There is no cure for kidney failure, but patients have several different treatment options to choose from. Dialysis options include hemodialysis or peritoneal dialysis, and transplant options include deceased donor transplant and living donor transplant. It is critically important that patients with chronic kidney disease understand each of their options and then choose the option that is best for them. Below, we provide benefits and risks of transplantation as well as other factors that patients, their families, and their potential donors should take into consideration.
Transplantation: Benefits, Risks, and Other Considerations
A kidney transplant dramatically increases the life span of a patient by about 10 years and improves their quality of life. Dialysis, while clearly a life-saving treatment, it is a less-than-perfect replacement for an actual human kidney. Dialysis creates ongoing damage to the body, leading to other life-threatening complications, such as heart disease.1 While many transplant patients start on dialysis, the good news is that any harm done by dialysis is halted after transplant.2 In addition, people who undergo a transplant will no longer require weekly dialysis treatments or have the side effects of dialysis such as nausea, vomiting, low blood pressure, muscle cramping, and itchy skin.
Source: USRDS, 2014.
A transplant is considered a major operation and although rare, death can occur. Other risks include infection, bleeding, and damage to surrounding organs.
Transplant recipients are required to take immunosuppressant medications for the rest of their lives and make frequent visits to their nephrology doctor to minimize the chance of organ rejection. Medications can have side effects. Visit transplantliving.org for a full list of potential side effects.
Deceased Donor Transplant
There are over 100 million people in the United States who are registered as anatomical donors. These are individuals who agree, upon death, to donate their organs, corneas, and/or tissues for transplant or research purposes.
Organs that are transplanted include the heart, liver, pancreas, intestine, kidneys, and lungs. Tissues include bones, tendons, veins, skin, and heart valves. In 2014, there were more than 1 million tissue transplants and just under 30,000 organ transplants performed in the United States.3 While these numbers are nothing short of miraculous for the recipients of these transplants, the number of annual deceased donor transplants isn’t increasing nearly fast enough to keep up with demand.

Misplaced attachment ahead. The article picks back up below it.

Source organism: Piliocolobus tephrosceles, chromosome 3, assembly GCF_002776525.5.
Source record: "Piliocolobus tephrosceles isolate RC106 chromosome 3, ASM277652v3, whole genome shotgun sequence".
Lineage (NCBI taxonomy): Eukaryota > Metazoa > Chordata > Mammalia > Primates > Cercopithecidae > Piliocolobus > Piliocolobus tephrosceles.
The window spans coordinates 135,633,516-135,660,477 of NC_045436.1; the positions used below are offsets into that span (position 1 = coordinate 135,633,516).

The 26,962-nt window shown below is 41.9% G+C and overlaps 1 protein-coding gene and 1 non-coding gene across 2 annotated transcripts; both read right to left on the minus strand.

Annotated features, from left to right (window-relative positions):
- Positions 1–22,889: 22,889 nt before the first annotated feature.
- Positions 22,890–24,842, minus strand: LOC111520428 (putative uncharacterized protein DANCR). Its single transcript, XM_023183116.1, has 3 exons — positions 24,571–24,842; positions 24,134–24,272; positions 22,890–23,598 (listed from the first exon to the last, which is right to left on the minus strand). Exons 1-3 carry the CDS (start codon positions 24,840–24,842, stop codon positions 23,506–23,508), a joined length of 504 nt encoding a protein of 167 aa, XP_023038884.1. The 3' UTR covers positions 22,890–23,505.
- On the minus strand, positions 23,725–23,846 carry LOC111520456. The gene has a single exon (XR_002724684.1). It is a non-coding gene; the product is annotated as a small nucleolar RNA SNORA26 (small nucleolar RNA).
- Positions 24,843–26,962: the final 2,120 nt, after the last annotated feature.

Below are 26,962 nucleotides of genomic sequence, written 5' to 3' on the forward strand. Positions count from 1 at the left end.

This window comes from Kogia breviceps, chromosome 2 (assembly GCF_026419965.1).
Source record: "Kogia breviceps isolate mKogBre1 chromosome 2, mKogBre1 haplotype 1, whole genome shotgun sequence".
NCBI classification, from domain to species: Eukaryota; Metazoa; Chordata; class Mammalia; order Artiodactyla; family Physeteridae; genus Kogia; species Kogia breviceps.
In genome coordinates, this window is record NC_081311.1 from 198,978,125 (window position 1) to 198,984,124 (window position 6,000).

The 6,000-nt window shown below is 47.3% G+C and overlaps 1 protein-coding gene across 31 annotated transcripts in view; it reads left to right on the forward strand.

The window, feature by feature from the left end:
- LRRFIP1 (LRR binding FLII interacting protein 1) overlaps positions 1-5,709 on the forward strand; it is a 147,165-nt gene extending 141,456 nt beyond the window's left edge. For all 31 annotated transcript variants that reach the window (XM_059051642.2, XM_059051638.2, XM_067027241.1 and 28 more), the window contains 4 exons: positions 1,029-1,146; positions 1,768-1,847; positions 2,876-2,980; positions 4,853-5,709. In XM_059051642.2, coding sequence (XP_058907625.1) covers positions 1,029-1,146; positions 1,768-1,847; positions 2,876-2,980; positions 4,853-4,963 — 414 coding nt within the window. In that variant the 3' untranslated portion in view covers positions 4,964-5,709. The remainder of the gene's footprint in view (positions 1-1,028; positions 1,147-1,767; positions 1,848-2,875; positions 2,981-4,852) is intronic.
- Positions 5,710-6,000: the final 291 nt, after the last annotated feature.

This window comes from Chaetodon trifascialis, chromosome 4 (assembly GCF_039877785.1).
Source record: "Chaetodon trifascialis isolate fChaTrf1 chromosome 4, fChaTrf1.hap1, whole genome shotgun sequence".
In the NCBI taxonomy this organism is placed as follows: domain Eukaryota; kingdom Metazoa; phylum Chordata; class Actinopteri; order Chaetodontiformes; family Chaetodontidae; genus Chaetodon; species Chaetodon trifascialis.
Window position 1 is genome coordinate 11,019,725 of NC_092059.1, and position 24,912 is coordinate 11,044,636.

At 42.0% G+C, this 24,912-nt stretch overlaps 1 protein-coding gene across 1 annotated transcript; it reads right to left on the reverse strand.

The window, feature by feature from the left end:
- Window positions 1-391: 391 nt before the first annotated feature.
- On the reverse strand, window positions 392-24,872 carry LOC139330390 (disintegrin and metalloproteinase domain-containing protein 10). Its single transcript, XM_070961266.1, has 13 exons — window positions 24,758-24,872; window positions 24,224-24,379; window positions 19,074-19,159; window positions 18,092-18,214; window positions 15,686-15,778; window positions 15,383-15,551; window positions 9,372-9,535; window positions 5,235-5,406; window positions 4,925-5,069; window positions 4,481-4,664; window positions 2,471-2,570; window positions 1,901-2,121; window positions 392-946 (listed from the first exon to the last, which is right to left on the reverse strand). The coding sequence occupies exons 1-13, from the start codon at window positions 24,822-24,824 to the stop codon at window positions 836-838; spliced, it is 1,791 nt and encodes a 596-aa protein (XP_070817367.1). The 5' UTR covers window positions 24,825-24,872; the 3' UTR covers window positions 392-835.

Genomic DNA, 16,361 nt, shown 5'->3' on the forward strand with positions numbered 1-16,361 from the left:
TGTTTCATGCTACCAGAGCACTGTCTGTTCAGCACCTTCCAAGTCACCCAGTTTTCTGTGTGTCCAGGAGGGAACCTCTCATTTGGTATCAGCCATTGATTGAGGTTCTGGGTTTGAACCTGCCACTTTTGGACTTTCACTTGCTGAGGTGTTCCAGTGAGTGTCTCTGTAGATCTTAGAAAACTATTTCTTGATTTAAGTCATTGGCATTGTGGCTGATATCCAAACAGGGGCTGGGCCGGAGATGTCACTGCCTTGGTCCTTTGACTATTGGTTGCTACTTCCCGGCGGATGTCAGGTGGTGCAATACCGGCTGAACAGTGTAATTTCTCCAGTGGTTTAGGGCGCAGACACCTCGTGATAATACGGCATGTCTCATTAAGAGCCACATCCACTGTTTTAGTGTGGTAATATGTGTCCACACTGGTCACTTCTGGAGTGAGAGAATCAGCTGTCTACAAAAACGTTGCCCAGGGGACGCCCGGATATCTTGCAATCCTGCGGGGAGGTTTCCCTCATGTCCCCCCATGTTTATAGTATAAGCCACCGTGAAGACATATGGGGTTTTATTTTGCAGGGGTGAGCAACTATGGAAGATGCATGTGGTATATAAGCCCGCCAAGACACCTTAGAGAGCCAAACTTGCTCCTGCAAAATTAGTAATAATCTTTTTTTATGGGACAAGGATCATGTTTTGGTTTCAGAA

Organ transplant is less common because of the complexity involved. The criteria for using deceased donor organs are very strict – so much so that less than 1%4 of all registered donors are able to donate an organ at the time of death. These circumstances result in a severe shortage of transplantable organs. This shortage is especially pronounced in patients with kidney failure, who make up about 80% of the total number of people on the national waitlist. Wait times for a deceased donor kidney average 4.5 years with waits as long as 7 years in highly populated areas of the United States. For more information about transplantation, steps in the matching process, and the process for joining the waitlist, visit unos.org.
Living Donor Transplant
Living kidney donation involves a family member, friend, co-worker, or anonymous “Good Samaritan” who donates one of their kidneys to a person in need. This “ultimate act of generosity” is a commonly accepted and safe medical practice. Living donors maintain normal lives with the remaining kidney doing the work previously performed by two.
A transplant candidate with an eligible living donor can significantly reduce or altogether eliminate the wait time experienced by those planning for a deceased donor transplant. Click here to read a full list of benefits from living donor transplantation.